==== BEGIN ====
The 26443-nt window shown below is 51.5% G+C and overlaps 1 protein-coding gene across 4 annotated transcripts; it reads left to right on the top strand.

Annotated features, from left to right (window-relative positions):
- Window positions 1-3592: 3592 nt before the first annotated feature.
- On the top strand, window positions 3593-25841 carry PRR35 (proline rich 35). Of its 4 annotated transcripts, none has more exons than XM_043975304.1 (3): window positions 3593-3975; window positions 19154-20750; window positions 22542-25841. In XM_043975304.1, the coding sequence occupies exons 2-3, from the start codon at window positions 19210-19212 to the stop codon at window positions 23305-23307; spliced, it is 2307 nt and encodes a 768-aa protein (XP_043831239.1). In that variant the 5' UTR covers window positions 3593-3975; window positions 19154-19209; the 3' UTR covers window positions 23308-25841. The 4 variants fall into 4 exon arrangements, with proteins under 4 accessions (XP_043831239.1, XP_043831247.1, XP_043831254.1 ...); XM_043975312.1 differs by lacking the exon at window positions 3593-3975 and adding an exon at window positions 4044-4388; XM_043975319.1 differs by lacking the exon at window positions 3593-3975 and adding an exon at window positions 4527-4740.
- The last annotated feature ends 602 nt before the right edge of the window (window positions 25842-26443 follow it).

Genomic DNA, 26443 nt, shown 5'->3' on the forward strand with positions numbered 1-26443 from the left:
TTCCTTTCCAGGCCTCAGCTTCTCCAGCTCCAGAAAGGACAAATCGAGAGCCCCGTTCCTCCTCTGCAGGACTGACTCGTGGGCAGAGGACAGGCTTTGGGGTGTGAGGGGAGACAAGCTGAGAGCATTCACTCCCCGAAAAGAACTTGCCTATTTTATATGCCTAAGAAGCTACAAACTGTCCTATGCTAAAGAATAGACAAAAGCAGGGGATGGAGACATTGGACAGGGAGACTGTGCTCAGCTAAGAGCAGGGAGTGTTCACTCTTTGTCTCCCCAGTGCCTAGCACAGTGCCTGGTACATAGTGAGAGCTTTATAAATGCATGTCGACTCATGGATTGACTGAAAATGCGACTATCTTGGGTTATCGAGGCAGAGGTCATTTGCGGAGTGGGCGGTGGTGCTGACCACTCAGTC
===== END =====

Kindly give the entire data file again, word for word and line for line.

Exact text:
The 26443-nt window shown below is 51.5% G+C and overlaps 1 protein-coding gene across 4 annotated transcripts; it reads left to right on the top strand.

Annotated features, from left to right (window-relative positions):
- Window positions 1-3592: 3592 nt before the first annotated feature.
- On the top strand, window positions 3593-25841 carry PRR35 (proline rich 35). Of its 4 annotated transcripts, none has more exons than XM_043975304.1 (3): window positions 3593-3975; window positions 19154-20750; window positions 22542-25841. In XM_043975304.1, the coding sequence occupies exons 2-3, from the start codon at window positions 19210-19212 to the stop codon at window positions 23305-23307; spliced, it is 2307 nt and encodes a 768-aa protein (XP_043831239.1). In that variant the 5' UTR covers window positions 3593-3975; window positions 19154-19209; the 3' UTR covers window positions 23308-25841. The 4 variants fall into 4 exon arrangements, with proteins under 4 accessions (XP_043831239.1, XP_043831247.1, XP_043831254.1 ...); XM_043975312.1 differs by lacking the exon at window positions 3593-3975 and adding an exon at window positions 4044-4388; XM_043975319.1 differs by lacking the exon at window positions 3593-3975 and adding an exon at window positions 4527-4740.
- The last annotated feature ends 602 nt before the right edge of the window (window positions 25842-26443 follow it).

Genomic DNA, 26443 nt, shown 5'->3' on the forward strand with positions numbered 1-26443 from the left:
TTCCTTTCCAGGCCTCAGCTTCTCCAGCTCCAGAAAGGACAAATCGAGAGCCCCGTTCCTCCTCTGCAGGACTGACTCGTGGGCAGAGGACAGGCTTTGGGGTGTGAGGGGAGACAAGCTGAGAGCATTCACTCCCCGAAAAGAACTTGCCTATTTTATATGCCTAAGAAGCTACAAACTGTCCTATGCTAAAGAATAGACAAAAGCAGGGGATGGAGACATTGGACAGGGAGACTGTGCTCAGCTAAGAGCAGGGAGTGTTCACTCTTTGTCTCCCCAGTGCCTAGCACAGTGCCTGGTACATAGTGAGAGCTTTATAAATGCATGTCGACTCATGGATTGACTGAAAATGCGACTATCTTGGGTTATCGAGGCAGAGGTCATTTGCGGAGTGGGCGGTGGTGCTGACCACTCAGTC